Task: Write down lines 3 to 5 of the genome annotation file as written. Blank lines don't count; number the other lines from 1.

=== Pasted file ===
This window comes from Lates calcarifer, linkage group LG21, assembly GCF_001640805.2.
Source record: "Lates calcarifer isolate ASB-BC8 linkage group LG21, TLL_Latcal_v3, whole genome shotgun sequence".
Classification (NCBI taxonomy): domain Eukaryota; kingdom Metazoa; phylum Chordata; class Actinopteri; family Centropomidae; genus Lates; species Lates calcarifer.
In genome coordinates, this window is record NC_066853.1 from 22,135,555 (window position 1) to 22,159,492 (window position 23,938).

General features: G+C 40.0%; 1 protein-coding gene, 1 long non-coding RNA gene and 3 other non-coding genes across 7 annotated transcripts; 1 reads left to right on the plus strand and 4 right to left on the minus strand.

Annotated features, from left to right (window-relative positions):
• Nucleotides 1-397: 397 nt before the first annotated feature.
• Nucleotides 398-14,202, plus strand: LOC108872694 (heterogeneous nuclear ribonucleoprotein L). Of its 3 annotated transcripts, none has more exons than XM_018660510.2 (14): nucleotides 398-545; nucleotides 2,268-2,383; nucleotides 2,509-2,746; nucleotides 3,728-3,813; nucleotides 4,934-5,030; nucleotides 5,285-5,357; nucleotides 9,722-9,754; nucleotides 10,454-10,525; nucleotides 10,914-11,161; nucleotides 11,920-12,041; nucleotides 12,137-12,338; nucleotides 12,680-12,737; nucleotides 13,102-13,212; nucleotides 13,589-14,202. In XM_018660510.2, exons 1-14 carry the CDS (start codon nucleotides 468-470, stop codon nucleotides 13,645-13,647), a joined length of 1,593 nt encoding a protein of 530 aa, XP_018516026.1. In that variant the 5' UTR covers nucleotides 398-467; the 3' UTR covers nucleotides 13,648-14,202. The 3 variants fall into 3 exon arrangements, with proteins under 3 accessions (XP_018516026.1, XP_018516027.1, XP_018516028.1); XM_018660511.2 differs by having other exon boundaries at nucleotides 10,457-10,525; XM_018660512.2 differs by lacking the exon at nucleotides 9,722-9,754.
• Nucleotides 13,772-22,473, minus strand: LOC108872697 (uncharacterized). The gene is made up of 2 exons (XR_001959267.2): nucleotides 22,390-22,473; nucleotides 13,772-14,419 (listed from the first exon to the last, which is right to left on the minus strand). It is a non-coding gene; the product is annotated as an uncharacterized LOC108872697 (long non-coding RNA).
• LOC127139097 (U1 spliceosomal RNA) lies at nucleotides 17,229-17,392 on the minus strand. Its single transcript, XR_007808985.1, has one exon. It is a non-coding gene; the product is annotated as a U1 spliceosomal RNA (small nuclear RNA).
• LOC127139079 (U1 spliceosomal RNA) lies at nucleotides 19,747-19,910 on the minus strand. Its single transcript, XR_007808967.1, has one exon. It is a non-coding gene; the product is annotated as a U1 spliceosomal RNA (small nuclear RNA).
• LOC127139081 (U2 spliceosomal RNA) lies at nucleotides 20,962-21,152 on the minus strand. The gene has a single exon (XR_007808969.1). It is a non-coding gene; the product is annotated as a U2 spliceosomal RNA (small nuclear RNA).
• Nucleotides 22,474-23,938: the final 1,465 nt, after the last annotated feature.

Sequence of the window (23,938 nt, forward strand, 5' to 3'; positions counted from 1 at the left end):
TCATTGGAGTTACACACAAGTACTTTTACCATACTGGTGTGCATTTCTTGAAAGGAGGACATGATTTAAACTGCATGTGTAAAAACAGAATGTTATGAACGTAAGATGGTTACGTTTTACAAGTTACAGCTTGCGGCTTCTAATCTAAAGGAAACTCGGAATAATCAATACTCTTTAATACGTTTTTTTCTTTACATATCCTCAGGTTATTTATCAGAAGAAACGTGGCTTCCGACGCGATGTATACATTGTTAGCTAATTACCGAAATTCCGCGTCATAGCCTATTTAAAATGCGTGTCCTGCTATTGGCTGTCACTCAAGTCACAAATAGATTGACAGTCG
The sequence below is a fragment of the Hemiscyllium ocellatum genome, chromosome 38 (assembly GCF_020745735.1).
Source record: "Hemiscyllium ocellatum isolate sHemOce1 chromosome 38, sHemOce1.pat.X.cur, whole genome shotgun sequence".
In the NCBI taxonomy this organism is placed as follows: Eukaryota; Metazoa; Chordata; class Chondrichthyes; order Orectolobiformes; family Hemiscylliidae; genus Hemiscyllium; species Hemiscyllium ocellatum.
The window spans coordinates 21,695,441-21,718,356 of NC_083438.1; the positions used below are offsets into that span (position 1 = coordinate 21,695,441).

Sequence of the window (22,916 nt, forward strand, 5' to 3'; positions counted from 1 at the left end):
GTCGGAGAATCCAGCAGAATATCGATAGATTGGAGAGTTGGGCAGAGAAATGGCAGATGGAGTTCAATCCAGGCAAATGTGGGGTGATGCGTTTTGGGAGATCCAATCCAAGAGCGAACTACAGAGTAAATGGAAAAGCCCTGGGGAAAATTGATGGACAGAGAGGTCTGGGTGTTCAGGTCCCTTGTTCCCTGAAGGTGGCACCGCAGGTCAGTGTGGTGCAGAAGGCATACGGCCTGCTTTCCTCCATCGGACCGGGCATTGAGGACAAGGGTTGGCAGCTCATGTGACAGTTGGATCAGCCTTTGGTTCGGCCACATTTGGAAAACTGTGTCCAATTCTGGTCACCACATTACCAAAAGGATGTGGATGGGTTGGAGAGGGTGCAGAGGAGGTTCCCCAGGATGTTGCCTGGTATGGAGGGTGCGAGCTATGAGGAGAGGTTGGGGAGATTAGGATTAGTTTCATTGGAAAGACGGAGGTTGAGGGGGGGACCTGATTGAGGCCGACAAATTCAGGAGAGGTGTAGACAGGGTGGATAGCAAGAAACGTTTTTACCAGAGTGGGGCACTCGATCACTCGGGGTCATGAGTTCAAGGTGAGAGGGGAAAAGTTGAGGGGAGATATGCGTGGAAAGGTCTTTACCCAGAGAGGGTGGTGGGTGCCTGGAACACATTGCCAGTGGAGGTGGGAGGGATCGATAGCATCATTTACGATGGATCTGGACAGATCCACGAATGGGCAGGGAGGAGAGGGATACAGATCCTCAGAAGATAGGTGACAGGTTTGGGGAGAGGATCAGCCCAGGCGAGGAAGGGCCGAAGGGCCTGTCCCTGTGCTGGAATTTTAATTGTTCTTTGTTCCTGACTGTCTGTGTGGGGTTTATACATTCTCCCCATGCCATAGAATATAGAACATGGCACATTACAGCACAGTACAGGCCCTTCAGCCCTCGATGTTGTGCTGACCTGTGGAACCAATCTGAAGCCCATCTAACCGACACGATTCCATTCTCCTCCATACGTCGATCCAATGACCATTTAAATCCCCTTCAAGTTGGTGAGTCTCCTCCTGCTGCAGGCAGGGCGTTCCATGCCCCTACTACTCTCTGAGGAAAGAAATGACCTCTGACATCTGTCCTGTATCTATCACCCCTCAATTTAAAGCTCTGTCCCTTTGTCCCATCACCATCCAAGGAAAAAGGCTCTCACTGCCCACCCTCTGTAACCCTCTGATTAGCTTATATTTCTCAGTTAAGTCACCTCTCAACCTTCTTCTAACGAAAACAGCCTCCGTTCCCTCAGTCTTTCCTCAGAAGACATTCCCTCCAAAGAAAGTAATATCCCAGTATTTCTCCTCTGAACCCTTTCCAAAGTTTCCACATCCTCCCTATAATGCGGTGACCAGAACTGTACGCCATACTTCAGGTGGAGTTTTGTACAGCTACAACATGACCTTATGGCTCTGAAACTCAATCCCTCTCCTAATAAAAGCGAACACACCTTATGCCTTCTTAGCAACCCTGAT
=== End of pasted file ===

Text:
Classification (NCBI taxonomy): domain Eukaryota; kingdom Metazoa; phylum Chordata; class Actinopteri; family Centropomidae; genus Lates; species Lates calcarifer.
In genome coordinates, this window is record NC_066853.1 from 22,135,555 (window position 1) to 22,159,492 (window position 23,938).

General features: G+C 40.0%; 1 protein-coding gene, 1 long non-coding RNA gene and 3 other non-coding genes across 7 annotated transcripts; 1 reads left to right on the plus strand and 4 right to left on the minus strand.